NWC News Desk

Esports Combine Fun And (video) Games At Northwest College

Posted January 13, 2022
By Trapper Athletics

Amy Lynch, Brand Ave. Studios

At Northwest College in Powell, Wyoming, gamers are getting a whole new level of respect thanks to the recent formation of an esports team at the school with support from a $10,000 grant from the Northwest College Foundation. Short for “electronic sports,” esports are competitive online video games played in an organized league.

“We compete at the National Junior College Athletic Association level,” says NWC Athletic Director Brian Erickson. “We asked our students what they enjoy doing, and a majority of them said they love to game. We started the program to build student recruitment and retention.”

Students compete in five popular video games
The NJCAA created the esports league for two-year colleges in 2019, allowing student e-athletes to compete individually and on two- to six-player teams. The fall 2021 semester marked the Northwest College Trappers’ first season.

Participating NWC students compete in five popular video games, practicing at a 12-station facility designed in conjunction with the school’s computer services and physical plant department and playing against other teams from other two-year colleges. Erickson says the Trappers plan to add more games to their roster for the spring 2022 semester.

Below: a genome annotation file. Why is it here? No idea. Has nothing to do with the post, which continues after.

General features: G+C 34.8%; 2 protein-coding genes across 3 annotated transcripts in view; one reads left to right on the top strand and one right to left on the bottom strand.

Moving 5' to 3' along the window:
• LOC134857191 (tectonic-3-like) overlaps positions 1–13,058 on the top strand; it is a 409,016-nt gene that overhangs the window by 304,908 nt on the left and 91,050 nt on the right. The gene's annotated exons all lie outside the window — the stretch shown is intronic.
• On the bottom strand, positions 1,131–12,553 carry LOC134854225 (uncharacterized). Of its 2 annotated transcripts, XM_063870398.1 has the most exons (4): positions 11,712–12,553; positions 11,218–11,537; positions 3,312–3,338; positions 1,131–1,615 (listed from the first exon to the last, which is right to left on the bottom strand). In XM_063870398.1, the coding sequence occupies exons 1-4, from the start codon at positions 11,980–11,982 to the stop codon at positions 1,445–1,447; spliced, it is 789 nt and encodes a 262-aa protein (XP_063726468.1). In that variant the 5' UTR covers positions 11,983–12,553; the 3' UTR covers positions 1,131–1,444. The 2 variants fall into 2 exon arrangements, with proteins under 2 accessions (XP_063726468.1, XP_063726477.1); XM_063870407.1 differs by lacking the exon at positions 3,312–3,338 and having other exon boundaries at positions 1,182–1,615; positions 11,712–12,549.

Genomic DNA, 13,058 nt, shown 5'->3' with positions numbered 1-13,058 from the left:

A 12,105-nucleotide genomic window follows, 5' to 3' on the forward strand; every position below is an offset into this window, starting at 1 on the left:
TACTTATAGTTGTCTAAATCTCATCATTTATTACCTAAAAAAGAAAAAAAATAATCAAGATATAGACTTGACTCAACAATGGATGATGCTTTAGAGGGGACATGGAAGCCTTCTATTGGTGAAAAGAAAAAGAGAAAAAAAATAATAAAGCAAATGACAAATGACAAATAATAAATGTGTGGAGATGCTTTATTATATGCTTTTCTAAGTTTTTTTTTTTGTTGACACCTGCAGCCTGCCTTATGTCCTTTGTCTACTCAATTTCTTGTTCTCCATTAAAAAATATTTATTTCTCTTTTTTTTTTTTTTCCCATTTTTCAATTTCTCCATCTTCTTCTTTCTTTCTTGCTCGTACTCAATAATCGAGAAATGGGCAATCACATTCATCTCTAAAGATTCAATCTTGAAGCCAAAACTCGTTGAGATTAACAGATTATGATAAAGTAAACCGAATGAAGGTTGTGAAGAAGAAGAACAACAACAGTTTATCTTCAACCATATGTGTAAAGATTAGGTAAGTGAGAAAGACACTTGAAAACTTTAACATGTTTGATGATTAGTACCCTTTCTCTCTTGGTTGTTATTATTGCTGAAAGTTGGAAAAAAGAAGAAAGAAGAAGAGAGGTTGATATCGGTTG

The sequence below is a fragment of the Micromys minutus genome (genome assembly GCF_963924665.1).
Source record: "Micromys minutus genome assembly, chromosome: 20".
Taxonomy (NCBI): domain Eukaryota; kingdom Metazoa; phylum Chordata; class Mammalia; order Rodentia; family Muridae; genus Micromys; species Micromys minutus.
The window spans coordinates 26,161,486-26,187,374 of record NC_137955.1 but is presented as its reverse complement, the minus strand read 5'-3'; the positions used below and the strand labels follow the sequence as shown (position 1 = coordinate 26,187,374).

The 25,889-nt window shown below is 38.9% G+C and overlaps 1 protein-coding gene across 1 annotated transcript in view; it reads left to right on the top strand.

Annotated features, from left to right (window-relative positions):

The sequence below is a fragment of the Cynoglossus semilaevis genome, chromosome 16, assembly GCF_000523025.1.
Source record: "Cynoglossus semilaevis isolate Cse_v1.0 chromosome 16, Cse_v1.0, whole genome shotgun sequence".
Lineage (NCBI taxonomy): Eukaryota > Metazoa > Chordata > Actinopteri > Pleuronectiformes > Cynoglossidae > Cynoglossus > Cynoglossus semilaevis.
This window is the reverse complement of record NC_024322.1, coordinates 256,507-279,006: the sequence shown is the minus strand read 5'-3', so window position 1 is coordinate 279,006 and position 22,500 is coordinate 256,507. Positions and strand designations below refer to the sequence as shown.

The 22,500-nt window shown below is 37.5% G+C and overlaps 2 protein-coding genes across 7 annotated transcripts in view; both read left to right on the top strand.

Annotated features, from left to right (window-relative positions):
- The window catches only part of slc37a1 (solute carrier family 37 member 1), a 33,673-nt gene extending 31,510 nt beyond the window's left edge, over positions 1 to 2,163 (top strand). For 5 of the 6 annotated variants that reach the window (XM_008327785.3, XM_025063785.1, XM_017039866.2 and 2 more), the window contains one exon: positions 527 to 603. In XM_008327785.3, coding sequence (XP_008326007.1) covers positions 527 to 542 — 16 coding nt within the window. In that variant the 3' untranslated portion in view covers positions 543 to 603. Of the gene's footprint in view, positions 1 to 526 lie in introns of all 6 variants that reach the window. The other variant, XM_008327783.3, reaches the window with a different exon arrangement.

Students prepare for playoffs during weekly team training sessions
“We have each team practice at least three times a week as a group,” he explains. “We keep our facility open six hours each day Monday through Friday. A lot of our student e-athletes use the facility every day and also practice on their own.”

During the spring and fall seasons, teams compete in a specific game one day each week in a round-robin format. At the end of the nine-week season, three weeks of playoffs culminate in a championship match for each game.

The Trappers’ fall 2021 esports season started off slow with five straight losses, but the team eventually got its first taste of victory with a Rocket League win over Wake Technical Community College, and Mikaila Pearce and Nicholas Vega made it into the post-season playoffs.

Esports are quickly gaining popularity on campus
Although the team is still finding its footing, Erickson says interest levels are high and he predicts growth for the program in the future.

“We have had a lot of students who want to join the teams or use the facility,” he says. “Esports is a great way to help students communicate and work as a team. They are required to be in 12 or more credit hours and maintain a 2.0 GPA. We do grade checks, and students get to experience team bonding and work on life skills they’ll need when they graduate.” “We would like to continue to grow our teams and games,” Erickson says. “As we move forward, it’s a great opportunity to add academic programs that work around technology and computers.”